The research of my Ph.D. concerns XR technology, where X stands for Virtual (V), Augmented (A), or Mixed (M) and R stands for Reality, with a particular focus on MR (Mixed Reality).
Referring to the Milgram taxonomy a “Mixed Reality (MR) environment can be everything that merges digital and real content, e.g. a multisensory environment , so the level of immersivity is different depending on the size of the display”. Starting from this broad definition, I investigated issues related to the extension of “typical” interaction modes of MR (based on gestures e.g., touch or mid-air tap gesture, depending on the MR device) by integrating the manipulation of digitally enhanced physical elements (“tangibles”, in the HCI jargon) to control and explore the MR environment and generate tactile feedbacks. We called this multimodal interaction paradigm Tangible Mixed Reality.
MR applications in HoloLens already include the perception of “real life elements”, i.e., the view of the surrounding space on which digital elements (text, images, holograms, or animations) can be dynamically superimposed. Adding tangibles and the possibility to manipulate them involves the tactile sense leading to a multisensory experience that could make the use of the MR application more engaging and stimulating, particularly for persons with CD.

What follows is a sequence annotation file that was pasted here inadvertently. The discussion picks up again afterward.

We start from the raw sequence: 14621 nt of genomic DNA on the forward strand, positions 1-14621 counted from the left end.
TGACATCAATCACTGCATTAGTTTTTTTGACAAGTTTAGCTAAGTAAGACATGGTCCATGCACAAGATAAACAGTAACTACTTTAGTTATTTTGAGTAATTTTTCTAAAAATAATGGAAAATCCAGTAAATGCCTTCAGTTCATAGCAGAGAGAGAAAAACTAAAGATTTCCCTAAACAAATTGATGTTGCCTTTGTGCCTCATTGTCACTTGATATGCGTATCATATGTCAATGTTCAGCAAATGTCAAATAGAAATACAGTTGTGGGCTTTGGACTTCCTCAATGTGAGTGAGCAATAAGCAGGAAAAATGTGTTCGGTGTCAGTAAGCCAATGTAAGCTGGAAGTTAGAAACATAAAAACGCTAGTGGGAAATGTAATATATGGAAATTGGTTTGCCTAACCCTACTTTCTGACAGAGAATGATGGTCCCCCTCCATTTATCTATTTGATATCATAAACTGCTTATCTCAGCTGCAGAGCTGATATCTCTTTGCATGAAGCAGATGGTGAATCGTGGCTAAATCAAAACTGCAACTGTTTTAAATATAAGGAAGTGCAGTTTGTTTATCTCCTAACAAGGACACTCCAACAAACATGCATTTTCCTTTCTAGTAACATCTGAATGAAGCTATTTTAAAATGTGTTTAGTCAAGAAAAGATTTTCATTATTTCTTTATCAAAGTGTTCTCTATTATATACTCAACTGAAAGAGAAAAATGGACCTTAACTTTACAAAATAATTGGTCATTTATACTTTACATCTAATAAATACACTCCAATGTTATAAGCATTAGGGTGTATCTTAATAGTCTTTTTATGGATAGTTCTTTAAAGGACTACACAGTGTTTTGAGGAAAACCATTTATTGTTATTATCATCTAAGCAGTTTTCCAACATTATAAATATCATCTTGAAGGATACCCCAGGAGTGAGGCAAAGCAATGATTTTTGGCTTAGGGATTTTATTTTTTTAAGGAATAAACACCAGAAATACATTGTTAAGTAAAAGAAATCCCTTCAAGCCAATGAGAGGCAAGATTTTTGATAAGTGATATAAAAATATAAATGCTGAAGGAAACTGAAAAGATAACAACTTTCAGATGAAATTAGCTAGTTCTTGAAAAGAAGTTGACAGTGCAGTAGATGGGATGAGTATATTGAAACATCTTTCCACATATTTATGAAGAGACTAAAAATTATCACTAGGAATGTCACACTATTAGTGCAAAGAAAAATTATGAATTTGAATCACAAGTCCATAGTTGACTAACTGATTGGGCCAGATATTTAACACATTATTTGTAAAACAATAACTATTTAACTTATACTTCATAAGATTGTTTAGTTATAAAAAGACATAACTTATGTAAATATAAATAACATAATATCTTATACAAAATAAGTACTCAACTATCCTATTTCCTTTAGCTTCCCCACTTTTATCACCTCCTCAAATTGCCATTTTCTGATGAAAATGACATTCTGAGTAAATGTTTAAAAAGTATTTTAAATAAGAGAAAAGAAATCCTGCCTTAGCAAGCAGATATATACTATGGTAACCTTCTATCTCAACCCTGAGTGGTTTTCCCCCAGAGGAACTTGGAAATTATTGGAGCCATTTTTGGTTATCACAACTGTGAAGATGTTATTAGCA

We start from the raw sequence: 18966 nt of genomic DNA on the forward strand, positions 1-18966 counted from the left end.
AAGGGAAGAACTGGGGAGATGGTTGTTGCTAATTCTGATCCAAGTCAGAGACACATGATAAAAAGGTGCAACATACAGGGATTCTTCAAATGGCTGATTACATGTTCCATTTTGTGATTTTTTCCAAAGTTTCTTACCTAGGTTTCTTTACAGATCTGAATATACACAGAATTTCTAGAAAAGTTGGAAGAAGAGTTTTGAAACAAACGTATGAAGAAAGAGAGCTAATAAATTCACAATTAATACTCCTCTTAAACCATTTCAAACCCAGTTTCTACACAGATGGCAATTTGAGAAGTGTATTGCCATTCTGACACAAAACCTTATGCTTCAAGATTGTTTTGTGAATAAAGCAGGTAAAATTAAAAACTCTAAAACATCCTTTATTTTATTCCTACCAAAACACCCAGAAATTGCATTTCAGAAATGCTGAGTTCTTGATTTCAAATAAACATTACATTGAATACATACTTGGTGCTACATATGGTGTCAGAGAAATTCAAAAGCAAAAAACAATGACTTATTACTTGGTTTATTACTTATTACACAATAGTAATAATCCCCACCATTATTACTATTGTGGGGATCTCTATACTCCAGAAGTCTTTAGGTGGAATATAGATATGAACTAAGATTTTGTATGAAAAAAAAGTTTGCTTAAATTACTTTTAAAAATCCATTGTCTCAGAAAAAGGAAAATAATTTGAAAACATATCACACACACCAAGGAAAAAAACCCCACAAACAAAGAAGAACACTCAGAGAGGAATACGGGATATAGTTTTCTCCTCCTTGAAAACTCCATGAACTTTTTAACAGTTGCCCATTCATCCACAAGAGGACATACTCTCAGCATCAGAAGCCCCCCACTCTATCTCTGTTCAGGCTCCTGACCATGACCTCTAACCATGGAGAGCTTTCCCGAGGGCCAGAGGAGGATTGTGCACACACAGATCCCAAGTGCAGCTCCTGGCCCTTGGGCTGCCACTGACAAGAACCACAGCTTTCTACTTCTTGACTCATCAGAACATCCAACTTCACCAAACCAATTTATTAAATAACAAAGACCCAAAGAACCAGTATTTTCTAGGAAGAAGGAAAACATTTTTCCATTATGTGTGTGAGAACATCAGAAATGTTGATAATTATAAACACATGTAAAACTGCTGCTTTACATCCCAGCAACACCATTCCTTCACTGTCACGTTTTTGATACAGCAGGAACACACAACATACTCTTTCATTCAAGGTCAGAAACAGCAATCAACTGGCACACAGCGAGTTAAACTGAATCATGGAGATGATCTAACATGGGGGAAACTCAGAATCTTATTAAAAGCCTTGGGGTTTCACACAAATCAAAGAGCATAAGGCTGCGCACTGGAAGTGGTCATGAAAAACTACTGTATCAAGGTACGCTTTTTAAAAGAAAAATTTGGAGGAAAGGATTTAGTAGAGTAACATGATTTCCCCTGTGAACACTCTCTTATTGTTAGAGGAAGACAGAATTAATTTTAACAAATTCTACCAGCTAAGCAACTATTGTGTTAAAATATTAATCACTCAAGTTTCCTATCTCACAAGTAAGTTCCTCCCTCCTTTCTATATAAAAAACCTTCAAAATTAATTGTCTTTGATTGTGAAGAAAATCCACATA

Generalizing these concepts and looking at them from a broader perspective helped me to identify three key design dimensions for Tangible MR applications devoted to people with cognitive: embodiment, immersivity, and virtual continuum.
The focus and challenge of my current and future research is how to guide the design process of MR applications (and, more broadly, XR applications) in order to balance these factors in an effective way for people with CD, and how to extend existing technologies to enable the integration of different degrees of immersivity and embodiment.